Quality of life is a catchall term used to describe the noneconomic amenities a community has to offer, including clean air and water, safe streets, open space, cultural events, recreational opportunities, uncongested roads, good schools, and scenic views. Although the definition of quality of life may vary from person to person, people of every ethnic and economic background place a high value on it. Surveys indicate that quality of life weighs heavily in decisions people make about where they want to live and work. Indeed, throughout the country Americans are fleeing blighted suburbs and cities in search of cleaner, greener, smaller, safer, and more neighborly communities. Gateway communities are leading destinations.
Increasingly, Americans are saying that the place they live is as important as what they do for a living—so much so that they're willing to relocate to a "better" community even at the risk of diminished job opportunity or a lower income. Technological advances like the fax machine, computer modem, overnight delivery services, and electronic mail have accelerated this trend.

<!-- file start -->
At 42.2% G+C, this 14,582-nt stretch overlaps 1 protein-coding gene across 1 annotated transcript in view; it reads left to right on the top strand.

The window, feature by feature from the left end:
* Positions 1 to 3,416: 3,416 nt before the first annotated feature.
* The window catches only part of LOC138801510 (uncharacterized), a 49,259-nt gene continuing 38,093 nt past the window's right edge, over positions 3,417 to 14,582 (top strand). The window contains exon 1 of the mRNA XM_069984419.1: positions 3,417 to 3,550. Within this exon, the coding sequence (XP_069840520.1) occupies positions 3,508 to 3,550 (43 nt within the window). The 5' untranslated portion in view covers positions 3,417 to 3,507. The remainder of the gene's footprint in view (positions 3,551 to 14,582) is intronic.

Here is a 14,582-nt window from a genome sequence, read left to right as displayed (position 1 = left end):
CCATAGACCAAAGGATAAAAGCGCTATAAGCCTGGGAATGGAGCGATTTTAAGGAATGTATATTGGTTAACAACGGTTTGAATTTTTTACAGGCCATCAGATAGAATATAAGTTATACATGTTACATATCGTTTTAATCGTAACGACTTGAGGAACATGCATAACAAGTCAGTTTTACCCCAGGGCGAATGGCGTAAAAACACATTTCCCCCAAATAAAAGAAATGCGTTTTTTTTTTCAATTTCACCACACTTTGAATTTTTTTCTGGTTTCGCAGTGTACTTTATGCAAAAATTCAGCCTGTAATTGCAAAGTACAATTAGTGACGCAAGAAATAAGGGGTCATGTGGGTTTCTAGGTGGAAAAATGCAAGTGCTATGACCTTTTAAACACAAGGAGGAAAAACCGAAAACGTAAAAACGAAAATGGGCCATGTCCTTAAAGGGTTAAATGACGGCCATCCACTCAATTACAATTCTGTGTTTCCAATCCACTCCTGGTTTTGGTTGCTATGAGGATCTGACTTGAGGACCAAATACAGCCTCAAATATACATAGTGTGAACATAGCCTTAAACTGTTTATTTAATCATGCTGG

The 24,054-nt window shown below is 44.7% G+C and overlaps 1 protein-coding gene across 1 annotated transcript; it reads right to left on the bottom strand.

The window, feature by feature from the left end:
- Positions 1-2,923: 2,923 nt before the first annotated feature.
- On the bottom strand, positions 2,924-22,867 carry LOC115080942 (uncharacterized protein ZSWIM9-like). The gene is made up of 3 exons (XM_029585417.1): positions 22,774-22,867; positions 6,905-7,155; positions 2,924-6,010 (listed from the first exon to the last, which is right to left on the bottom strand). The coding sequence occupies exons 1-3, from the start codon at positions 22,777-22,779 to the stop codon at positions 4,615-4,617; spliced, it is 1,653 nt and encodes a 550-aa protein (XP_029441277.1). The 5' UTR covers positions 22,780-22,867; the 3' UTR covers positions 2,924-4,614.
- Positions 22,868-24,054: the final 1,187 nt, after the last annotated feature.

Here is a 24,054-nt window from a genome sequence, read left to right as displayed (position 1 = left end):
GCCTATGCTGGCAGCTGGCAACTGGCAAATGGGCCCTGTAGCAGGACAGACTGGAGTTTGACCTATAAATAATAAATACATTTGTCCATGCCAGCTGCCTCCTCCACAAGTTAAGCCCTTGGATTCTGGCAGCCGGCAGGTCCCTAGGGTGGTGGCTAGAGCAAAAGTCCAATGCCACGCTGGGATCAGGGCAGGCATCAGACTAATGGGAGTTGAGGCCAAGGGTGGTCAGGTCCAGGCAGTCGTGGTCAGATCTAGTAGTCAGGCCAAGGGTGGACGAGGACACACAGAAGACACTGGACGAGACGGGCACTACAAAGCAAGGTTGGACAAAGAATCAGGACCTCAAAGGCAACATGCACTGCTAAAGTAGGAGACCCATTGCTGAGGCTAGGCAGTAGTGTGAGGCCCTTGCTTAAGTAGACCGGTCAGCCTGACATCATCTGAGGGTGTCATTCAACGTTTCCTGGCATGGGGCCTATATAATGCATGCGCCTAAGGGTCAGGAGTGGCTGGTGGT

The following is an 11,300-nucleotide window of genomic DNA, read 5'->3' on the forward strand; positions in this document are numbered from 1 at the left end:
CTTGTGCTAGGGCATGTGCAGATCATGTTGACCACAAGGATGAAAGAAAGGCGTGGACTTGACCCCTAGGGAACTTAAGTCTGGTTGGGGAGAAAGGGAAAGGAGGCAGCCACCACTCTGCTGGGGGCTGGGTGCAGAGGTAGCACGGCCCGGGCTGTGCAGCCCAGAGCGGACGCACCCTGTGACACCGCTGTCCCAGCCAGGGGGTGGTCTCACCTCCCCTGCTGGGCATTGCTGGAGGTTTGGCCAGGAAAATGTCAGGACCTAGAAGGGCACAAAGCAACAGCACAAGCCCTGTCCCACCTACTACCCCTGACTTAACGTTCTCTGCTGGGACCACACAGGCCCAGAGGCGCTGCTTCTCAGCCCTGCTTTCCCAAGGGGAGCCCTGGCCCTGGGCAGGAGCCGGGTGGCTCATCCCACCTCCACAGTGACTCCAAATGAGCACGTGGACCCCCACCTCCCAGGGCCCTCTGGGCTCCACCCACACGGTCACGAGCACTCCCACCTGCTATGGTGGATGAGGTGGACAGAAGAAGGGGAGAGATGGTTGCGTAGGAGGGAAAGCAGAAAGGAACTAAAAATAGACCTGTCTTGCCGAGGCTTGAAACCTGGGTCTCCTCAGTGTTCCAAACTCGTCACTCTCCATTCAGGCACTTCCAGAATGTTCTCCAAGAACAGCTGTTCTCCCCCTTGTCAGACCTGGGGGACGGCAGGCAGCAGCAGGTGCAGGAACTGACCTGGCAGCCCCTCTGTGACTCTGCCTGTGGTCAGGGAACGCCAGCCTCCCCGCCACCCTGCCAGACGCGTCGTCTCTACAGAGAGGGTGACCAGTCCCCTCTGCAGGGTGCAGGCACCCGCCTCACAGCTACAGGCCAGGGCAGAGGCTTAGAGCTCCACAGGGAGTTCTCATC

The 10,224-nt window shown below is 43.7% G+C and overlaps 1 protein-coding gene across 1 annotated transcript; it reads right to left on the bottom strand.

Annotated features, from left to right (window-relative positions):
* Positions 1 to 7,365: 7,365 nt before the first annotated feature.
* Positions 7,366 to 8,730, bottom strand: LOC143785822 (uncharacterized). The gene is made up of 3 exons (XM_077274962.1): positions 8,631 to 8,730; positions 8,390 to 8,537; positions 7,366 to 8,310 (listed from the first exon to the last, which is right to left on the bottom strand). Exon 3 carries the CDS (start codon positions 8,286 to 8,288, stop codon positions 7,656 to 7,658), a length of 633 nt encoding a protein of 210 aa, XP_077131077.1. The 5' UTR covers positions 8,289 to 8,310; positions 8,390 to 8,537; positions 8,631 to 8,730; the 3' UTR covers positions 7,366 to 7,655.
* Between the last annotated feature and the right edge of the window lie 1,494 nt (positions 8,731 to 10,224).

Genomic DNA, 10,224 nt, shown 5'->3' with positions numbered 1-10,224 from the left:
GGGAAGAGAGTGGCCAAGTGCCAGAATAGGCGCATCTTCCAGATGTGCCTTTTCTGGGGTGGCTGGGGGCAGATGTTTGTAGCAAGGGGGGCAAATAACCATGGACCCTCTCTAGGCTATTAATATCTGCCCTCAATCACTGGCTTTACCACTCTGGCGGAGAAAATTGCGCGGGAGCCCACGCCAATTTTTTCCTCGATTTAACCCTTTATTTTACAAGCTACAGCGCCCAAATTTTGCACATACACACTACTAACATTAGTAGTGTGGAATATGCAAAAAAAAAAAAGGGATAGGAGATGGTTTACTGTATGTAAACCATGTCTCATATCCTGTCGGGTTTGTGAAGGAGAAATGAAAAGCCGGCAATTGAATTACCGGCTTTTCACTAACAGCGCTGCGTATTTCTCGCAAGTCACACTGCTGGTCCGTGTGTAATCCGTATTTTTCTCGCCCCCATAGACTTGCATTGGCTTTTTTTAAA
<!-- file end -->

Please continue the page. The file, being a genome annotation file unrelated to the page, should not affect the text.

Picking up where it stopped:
"People aren't just moving for jobs and money anymore," says Randy Shroll, an Idaho Department of Commerce official who recruits companies to relocate to the state. "They're moving because they want a decent place to live."